Arrests of profiles close to former president Nazarbayev clear up some of the uncertainties of the crisis in Kazakhstan

The moves by President Tokayev, who is trying to contain the unrest with Kremlin backing, highlight the fracturing of the Kazakh ruling elite
Kasim-Yomart Tokáyev

PHOTO/ARCHIVO  -   The President of Kazakhstan, Kasim-Yomart Tokayev

A week after the outbreak of chaos in Kazakhstan, the noise that deafened the vast Central Asian country and completely unsettled the international community is getting louder as new information becomes available. The violent demonstrations that began in the town of Khanaozen, near the Caspian Sea, and quickly spread to all corners of the country until they swept through the cities of Almaty, the economic and cultural epicentre, and Nur-sultan, the state capital, seem to be subsiding in the face of the security forces' armour and the words of President Kasim-Yomart Tokayev, who ordered "shoot to kill" the demonstrators without prior warning.

Tokayev himself inaugurated the Collective Security Treaty Organisation (CSTO), a Russian-led military alliance in the post-Soviet space, from which he requested reinforcements to cope with the rapid spread of the demonstrations and the strong disturbances. This request was granted by Putin, who approved the sending of 3,800 troops. But cooperation between the two leaders did not stop there. This Saturday Tokayev informed his Russian counterpart of the progress of the crisis, which he claims is showing signs of "stabilisation", and both are negotiating the holding of a summit.

The violent clashes between the authorities and demonstrators have left more than 40 people dead, 800 injured and 4,400 arrested. These figures are set to rise in the coming hours and illustrate the scale of the events in what are already the largest protests in three decades since Kazakhstan declared independence in December 1991 - the last of the Soviet republics to do so. At least 18 security officers and an 11-year-old child were among the dead. And the burning of vehicles, as well as the storming of government buildings, has been a constant.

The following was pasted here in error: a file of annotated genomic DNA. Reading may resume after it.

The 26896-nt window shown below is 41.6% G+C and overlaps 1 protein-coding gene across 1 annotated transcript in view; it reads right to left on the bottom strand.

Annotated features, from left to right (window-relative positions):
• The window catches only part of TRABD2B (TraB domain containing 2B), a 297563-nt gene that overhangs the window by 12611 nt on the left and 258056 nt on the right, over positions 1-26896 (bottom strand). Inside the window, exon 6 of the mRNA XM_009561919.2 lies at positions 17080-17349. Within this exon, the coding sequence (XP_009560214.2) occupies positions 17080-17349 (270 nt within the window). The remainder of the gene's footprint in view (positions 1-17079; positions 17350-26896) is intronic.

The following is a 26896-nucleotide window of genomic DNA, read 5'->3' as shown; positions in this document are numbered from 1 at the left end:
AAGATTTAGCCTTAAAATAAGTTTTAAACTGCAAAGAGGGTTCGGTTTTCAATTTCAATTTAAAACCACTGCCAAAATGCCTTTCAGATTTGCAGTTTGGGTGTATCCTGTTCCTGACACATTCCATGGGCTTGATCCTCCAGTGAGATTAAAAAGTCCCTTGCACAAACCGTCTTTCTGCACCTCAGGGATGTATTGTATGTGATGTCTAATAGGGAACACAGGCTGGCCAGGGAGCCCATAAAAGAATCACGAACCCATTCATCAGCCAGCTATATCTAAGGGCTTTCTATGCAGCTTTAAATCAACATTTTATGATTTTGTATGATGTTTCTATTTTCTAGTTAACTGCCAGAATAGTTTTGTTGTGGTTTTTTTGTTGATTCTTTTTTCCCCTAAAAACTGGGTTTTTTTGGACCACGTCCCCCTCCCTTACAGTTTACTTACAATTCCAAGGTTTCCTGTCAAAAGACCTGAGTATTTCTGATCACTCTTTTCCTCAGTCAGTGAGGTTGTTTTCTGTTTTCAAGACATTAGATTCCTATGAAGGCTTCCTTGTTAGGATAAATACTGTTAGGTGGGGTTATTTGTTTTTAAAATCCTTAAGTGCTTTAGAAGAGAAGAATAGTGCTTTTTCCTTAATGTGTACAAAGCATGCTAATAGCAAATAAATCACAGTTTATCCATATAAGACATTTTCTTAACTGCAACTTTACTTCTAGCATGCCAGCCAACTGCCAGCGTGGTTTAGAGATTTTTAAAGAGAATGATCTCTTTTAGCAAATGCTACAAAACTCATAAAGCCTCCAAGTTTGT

Kazajistán protestas
REUTERS/MARIYA GORDEYEVA  -  Soldiers at the main square where hundreds of people protested against the government, after the authorities' decision to lift price caps on liquefied petroleum gas, in Almaty, Kazakhstan 6 January 2022
Some unknowns are cleared up

How have the protests in an impoverished southeastern city spread across Kazakhstan to such a violent scale? The causes behind the growing anger among the population are not new, but rather reflect a long tradition of corruption, nepotism and inequality on the part of the ruling elites in one of the richest countries in Central Asia, with large reserves of hydrocarbons and minerals, and located in a privileged strategic area that serves as a nexus between Europe and Asia.

At the tip of the iceberg is the exponential rise in liquefied gas prices, which doubled in value in a single day. The government's plans were to phase out price subsidies for this fuel, which is used by 80 per cent of vehicles in the Mangistau region. President Tokayev ordered the reversal of this measure before dissolving the government in the heat of the protests. Despite the country's huge energy reserves, life outside the major population centres is characterised by precarious conditions.